North Sea Deal-Making in 2019 – An Era of Transition?

New levels of North Sea upstream deal activity in 2019 are providing many reasons to be positive and optimistic about the future of this basin and its supply chain.    Following a period of uncertainty for the sector, no one…

Blog22nd Oct 2019

By Alasdair Green & Callum Gray

New levels of North Sea upstream deal activity in 2019 are providing many reasons to be positive and optimistic about the future of this basin and its supply chain.   

Following a period of uncertainty for the sector, no one can deny now that favourable market conditions are making upstream transaction opportunities increasingly attractive.

Much has been written and commented on about the reasons and factors for this ongoing positive trend. They include business and operational efficiency drives, continued investment in and adoption of new technology and innovation, oil price stability, the gradual North Sea exit and sell-off by majors, an internationally competitive UK fiscal regime, the role of the Oil & Gas Authority (‘OGA’) and improved availability of data, and experienced leadership workforce.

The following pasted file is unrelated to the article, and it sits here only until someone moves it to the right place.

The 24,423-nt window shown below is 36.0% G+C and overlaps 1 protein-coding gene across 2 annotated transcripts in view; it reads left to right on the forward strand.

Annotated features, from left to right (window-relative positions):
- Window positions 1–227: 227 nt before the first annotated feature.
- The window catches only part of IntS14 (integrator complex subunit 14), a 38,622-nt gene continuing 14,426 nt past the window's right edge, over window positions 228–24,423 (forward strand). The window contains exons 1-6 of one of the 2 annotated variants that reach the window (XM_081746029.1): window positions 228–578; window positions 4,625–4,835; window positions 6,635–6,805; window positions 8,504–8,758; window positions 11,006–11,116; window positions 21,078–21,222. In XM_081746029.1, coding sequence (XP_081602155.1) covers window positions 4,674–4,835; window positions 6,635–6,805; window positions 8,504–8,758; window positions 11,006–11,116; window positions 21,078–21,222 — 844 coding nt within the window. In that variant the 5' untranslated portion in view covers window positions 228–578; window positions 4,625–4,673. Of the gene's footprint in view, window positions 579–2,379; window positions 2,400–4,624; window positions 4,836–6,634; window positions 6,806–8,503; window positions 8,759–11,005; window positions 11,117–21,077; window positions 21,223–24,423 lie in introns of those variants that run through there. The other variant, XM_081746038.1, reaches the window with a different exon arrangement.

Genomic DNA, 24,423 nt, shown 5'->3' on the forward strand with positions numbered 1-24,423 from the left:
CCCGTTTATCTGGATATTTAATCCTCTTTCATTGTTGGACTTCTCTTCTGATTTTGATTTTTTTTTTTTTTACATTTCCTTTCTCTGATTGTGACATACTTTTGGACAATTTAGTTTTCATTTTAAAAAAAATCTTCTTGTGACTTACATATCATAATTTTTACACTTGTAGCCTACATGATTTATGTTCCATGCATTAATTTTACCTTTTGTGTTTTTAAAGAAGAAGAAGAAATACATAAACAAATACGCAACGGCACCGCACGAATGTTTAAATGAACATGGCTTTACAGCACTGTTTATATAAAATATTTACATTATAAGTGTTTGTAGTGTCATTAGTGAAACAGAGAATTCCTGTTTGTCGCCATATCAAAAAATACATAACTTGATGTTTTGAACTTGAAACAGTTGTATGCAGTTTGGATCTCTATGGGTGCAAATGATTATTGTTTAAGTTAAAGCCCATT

On review of the deals we are seeing range across the spectrum from larger corporates to rapidly growing, highly entrepreneurial ventures and new entrants. 

At the higher end, there are inspiring examples of belief and confidence in the North Sea, such as Ithaca’s acquisition of Chevron UK, Rockrose acquiring Marathon Oil’s North Sea assets, Chrysaor’s ongoing growth through buying the UK ConocoPhillips business – and most recently Energean’s acquisition of Edison E&P, giving them a North Sea position and the Petrogas / NEO deal with Total. This trend of asset and people transition from larger companies into smaller ones is a key highlight in the North Sea and appears set to continue. 

Further down the scale, there are similar levels of activity from businesses buying into development opportunities. Active players include relative newcomers Talon Petroleum and Corallian Energy, and we are also seeing larger companies such as CalEnergy Resources, INEOS, Equinor and Shell increasing their positions.